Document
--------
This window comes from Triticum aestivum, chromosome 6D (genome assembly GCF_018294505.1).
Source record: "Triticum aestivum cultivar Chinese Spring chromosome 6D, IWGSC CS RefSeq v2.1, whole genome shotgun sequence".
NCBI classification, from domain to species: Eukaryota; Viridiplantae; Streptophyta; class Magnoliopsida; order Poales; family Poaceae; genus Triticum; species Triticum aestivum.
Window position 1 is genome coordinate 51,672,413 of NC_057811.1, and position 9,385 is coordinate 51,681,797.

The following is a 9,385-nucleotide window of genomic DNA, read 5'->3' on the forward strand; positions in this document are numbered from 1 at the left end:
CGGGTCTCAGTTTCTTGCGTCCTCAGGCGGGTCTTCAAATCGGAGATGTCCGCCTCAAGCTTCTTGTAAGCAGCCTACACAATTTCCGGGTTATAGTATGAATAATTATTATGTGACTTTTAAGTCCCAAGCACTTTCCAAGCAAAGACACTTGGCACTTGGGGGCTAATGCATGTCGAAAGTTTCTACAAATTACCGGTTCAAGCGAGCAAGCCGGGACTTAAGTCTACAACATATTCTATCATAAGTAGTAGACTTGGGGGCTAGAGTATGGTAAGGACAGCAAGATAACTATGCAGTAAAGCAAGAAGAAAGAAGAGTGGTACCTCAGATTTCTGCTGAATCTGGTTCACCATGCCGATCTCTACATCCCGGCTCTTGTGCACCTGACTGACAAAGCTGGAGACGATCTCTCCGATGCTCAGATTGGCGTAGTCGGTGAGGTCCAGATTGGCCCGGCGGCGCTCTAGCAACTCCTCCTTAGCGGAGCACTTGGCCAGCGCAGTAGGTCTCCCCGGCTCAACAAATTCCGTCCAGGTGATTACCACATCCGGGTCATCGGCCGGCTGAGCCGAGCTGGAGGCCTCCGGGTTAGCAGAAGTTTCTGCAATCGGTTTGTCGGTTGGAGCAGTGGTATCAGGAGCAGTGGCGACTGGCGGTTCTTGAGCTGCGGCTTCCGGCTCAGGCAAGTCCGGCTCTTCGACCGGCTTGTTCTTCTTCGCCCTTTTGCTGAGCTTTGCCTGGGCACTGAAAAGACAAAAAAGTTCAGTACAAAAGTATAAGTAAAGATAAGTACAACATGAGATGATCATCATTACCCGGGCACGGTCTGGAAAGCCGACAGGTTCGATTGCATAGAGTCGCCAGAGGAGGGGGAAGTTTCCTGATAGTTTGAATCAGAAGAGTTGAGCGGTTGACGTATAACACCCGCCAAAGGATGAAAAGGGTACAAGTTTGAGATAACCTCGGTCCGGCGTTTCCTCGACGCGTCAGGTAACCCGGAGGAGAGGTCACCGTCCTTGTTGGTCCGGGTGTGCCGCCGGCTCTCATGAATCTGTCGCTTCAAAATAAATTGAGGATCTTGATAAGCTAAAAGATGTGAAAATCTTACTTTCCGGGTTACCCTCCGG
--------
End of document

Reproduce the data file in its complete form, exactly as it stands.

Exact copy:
This window comes from Triticum aestivum, chromosome 6D (genome assembly GCF_018294505.1).
Source record: "Triticum aestivum cultivar Chinese Spring chromosome 6D, IWGSC CS RefSeq v2.1, whole genome shotgun sequence".
NCBI classification, from domain to species: Eukaryota; Viridiplantae; Streptophyta; class Magnoliopsida; order Poales; family Poaceae; genus Triticum; species Triticum aestivum.
Window position 1 is genome coordinate 51,672,413 of NC_057811.1, and position 9,385 is coordinate 51,681,797.

The following is a 9,385-nucleotide window of genomic DNA, read 5'->3' on the forward strand; positions in this document are numbered from 1 at the left end:
CGGGTCTCAGTTTCTTGCGTCCTCAGGCGGGTCTTCAAATCGGAGATGTCCGCCTCAAGCTTCTTGTAAGCAGCCTACACAATTTCCGGGTTATAGTATGAATAATTATTATGTGACTTTTAAGTCCCAAGCACTTTCCAAGCAAAGACACTTGGCACTTGGGGGCTAATGCATGTCGAAAGTTTCTACAAATTACCGGTTCAAGCGAGCAAGCCGGGACTTAAGTCTACAACATATTCTATCATAAGTAGTAGACTTGGGGGCTAGAGTATGGTAAGGACAGCAAGATAACTATGCAGTAAAGCAAGAAGAAAGAAGAGTGGTACCTCAGATTTCTGCTGAATCTGGTTCACCATGCCGATCTCTACATCCCGGCTCTTGTGCACCTGACTGACAAAGCTGGAGACGATCTCTCCGATGCTCAGATTGGCGTAGTCGGTGAGGTCCAGATTGGCCCGGCGGCGCTCTAGCAACTCCTCCTTAGCGGAGCACTTGGCCAGCGCAGTAGGTCTCCCCGGCTCAACAAATTCCGTCCAGGTGATTACCACATCCGGGTCATCGGCCGGCTGAGCCGAGCTGGAGGCCTCCGGGTTAGCAGAAGTTTCTGCAATCGGTTTGTCGGTTGGAGCAGTGGTATCAGGAGCAGTGGCGACTGGCGGTTCTTGAGCTGCGGCTTCCGGCTCAGGCAAGTCCGGCTCTTCGACCGGCTTGTTCTTCTTCGCCCTTTTGCTGAGCTTTGCCTGGGCACTGAAAAGACAAAAAAGTTCAGTACAAAAGTATAAGTAAAGATAAGTACAACATGAGATGATCATCATTACCCGGGCACGGTCTGGAAAGCCGACAGGTTCGATTGCATAGAGTCGCCAGAGGAGGGGGAAGTTTCCTGATAGTTTGAATCAGAAGAGTTGAGCGGTTGACGTATAACACCCGCCAAAGGATGAAAAGGGTACAAGTTTGAGATAACCTCGGTCCGGCGTTTCCTCGACGCGTCAGGTAACCCGGAGGAGAGGTCACCGTCCTTGTTGGTCCGGGTGTGCCGCCGGCTCTCATGAATCTGTCGCTTCAAAATAAATTGAGGATCTTGATAAGCTAAAAGATGTGAAAATCTTACTTTCCGGGTTACCCTCCGG